Isolated neurosarcoidosis - MR findings and pathologic correlation: A case report
Department of Radiology, Keski-Pohjanmaa Central Hospital, Kokkola, Finland.Acta Radiologica (Impact Factor: 1.6). 12/2001; 42(6):563-7.
Neurosarcoidosis is a diagnostic challenge, especially if systemic symptoms are absent. We present a 49-year-old woman with isolated neurosarcoidosis. The main symptom was loss of vision in the left eye. Brain MR imaging showed 6 high-signal white matter lesions frontotemporally on proton density and T2-weighted turbo spin-echo images. Coronal fat-saturated turbo FLAIR images of the orbits showed a swollen left optic nerve with increased signal intensity, which finding has not been previously published in sarcoid optic neuropathy. A control MR examination showed meningeal enhancement of the left optic nerve and leptomeningeal enhancing lesions around the brain stem. Spinal MR revealed leptomeningeal enhancement throughout the spinal cord and asymptomatic enhancing cauda equina lesions, mimicking subarachnoid tumour seeding, and an enhancing nerve root mass at Th12/L1. Biopsy of the latter lesion revealed non-caseating granulomas consistent with sarcoidosis.
- American Journal of Roentgenology 09/2003; 181(2):591-2. DOI:10.2214/ajr.181.2.1810591 · 2.73 Impact Factor
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ABSTRACT: Sarcoidosis is a systemic disorder of unknown cause with a wide variety of clinical and radiologic manifestations. The diagnosis is usually made on the basis of these manifestations supported by histologic findings. Systemic manifestations (eg, Löfgren syndrome, Heerfordt syndrome) are commonly seen at clinical examination. Bilateral hilar lymphadenopathy is the most common radiologic finding-frequently with associated pulmonary infiltrates-and typically has a characteristic perivascular distribution at high-resolution chest computed tomography. Radiologic findings in the short tubular bones of the hands and feet and magnetic resonance imaging findings of nodular involvement of muscle are often sufficient to raise suspicion for sarcoidosis. In the liver, spleen, kidneys, and scrotum, coalescing granulomas form nodules whose imaging features may occasionally be nonspecific, although familiarity with the relevant clinical settings will be helpful in recognizing the presence of sarcoidosis. Radiologic recognition of cardiac and central nervous system involvement is also important because patients may be only mildly symptomatic. The clinical course and prognosis of sarcoidosis are highly variable, often correlating with the mode of onset. Familiarity with the clinical and radiologic features of sarcoidosis in various anatomic locations plays a crucial role in diagnosis and management.Radiographics 01/2004; 24(1):87-104. DOI:10.1148/rg.241035076 · 2.60 Impact Factor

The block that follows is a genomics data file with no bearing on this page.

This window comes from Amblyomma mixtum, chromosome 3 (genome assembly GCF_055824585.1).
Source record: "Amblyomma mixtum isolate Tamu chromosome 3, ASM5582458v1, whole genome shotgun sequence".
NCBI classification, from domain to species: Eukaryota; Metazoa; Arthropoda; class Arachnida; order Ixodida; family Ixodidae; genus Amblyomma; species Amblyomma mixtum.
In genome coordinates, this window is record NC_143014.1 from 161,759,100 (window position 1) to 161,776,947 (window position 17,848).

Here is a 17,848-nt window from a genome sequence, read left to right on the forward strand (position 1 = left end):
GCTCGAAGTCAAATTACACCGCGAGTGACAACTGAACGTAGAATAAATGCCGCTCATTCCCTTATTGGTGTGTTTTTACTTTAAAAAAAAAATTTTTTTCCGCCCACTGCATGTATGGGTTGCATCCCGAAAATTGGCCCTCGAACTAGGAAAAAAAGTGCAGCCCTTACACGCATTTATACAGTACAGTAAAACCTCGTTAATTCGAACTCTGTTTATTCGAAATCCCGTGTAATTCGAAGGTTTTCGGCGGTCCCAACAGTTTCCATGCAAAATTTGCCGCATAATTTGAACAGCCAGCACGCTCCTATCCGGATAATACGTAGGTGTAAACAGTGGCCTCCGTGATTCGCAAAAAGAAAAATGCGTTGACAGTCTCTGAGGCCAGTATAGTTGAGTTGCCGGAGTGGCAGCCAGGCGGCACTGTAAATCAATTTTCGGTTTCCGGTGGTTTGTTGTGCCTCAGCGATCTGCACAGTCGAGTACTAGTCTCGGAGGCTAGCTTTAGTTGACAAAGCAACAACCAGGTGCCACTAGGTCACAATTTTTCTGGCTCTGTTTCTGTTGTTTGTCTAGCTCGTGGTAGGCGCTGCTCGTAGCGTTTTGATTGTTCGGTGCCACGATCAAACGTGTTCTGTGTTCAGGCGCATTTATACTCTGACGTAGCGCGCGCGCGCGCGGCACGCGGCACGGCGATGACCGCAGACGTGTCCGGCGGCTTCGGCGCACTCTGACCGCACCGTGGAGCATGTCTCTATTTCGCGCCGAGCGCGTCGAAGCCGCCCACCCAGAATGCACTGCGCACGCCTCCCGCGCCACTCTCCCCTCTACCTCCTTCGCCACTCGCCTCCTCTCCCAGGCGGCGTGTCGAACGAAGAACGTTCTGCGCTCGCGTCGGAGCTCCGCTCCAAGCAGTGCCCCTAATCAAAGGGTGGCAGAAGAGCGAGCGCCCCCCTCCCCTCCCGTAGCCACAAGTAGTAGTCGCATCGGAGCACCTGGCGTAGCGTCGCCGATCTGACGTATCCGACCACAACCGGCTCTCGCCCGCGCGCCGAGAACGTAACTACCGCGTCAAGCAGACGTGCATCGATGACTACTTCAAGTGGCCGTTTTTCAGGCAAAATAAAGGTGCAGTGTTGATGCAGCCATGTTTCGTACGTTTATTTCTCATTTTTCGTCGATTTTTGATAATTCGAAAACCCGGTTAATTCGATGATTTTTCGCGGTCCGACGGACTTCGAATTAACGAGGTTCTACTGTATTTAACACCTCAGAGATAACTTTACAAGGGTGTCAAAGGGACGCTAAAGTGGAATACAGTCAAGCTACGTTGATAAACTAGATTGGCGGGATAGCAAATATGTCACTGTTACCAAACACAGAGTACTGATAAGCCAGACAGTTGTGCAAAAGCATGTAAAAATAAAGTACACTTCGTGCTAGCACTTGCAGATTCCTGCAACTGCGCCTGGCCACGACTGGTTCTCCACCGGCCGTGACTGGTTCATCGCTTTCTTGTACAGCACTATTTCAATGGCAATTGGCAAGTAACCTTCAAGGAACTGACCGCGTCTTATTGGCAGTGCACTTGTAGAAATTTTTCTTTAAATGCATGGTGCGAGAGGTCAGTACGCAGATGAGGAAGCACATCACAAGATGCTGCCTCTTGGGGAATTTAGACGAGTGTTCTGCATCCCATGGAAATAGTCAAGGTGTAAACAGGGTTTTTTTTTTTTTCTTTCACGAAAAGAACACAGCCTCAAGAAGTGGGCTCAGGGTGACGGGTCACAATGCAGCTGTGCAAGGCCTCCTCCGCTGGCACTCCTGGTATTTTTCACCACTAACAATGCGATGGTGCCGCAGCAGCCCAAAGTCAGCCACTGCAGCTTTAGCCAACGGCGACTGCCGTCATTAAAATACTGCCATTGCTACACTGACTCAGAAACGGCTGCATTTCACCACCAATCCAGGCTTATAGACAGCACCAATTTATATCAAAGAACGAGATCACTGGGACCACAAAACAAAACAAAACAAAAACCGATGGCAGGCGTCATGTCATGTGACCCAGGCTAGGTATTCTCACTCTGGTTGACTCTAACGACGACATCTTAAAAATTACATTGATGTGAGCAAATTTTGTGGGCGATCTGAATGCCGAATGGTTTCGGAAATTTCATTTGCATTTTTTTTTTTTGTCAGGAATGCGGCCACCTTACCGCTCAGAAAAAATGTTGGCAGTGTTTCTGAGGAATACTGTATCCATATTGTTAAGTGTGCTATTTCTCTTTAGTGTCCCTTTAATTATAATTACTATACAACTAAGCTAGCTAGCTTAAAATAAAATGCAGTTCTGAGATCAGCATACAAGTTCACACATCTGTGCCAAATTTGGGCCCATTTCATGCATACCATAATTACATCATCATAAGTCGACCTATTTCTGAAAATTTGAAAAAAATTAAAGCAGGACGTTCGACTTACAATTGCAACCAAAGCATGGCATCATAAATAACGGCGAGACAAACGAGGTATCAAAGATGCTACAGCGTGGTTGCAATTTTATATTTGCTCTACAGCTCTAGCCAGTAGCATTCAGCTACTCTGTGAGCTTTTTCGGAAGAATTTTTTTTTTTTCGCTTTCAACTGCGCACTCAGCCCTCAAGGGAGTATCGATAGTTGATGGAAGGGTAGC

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ABSTRACT: Subarachnoid hemorrhage (SAH) constitutes an important neurologic emergency. Some authors have suggested that fluid-attenuated inversion recovery (FLAIR) MR imaging can detect SAH that may not be apparent on CT scans but may be revealed by lumbar puncture. We sought to determine how often FLAIR MR imaging findings are positive for SAH in cases with negative CT findings and positive lumbar puncture results. The CT scans and FLAIR MR images of all patients with suspected SAH during a 3-year interval (2000-2002) were retrospectively reviewed by a blinded reader. Among these cases, we identified 12 with CT findings that were negative for SAH, lumbar puncture results that were positive for SAH, and FLAIR MR imaging findings that were available for review. Eleven of the 12 patients had undergone FLAIR MR imaging within 2 days of CT and lumbar puncture. The 12 patients with negative CT findings were comprised of six male and six female patients with an age range of 7 to 69 years. We evaluated the true and false negative and positive FLAIR MR imaging findings for SAH by using the lumbar puncture results as the gold standard. The FLAIR MR imaging findings of 12 additional patients without SAH (as revealed by lumbar puncture) were used as control data for a blinded reading. For all 12 control cases without SAH, the FLAIR MR imaging findings were interpreted correctly. Of the 12 cases that had positive lumbar puncture results but false-negative CT findings for SAH, FLAIR MR imaging findings were true-positive in only two cases and were false-negative in 10. One of the two true-positive cases had the highest concentration of RBC in the series (365 k/cc), and the other had the second highest value of RBC (65 k/cc). FLAIR MR imaging cannot replace lumbar puncture to detect the presence of SAH. FLAIR MR imaging findings are infrequently positive (16.7%) when CT findings are negative for SAH. This is likely because there is a minimum concentration of RBC/cc that must be exceeded for CSF to become hyperintense on FLAIR MR images.American Journal of Neuroradiology 05/2004; 25(4):545-50. · 3.59 Impact Factor
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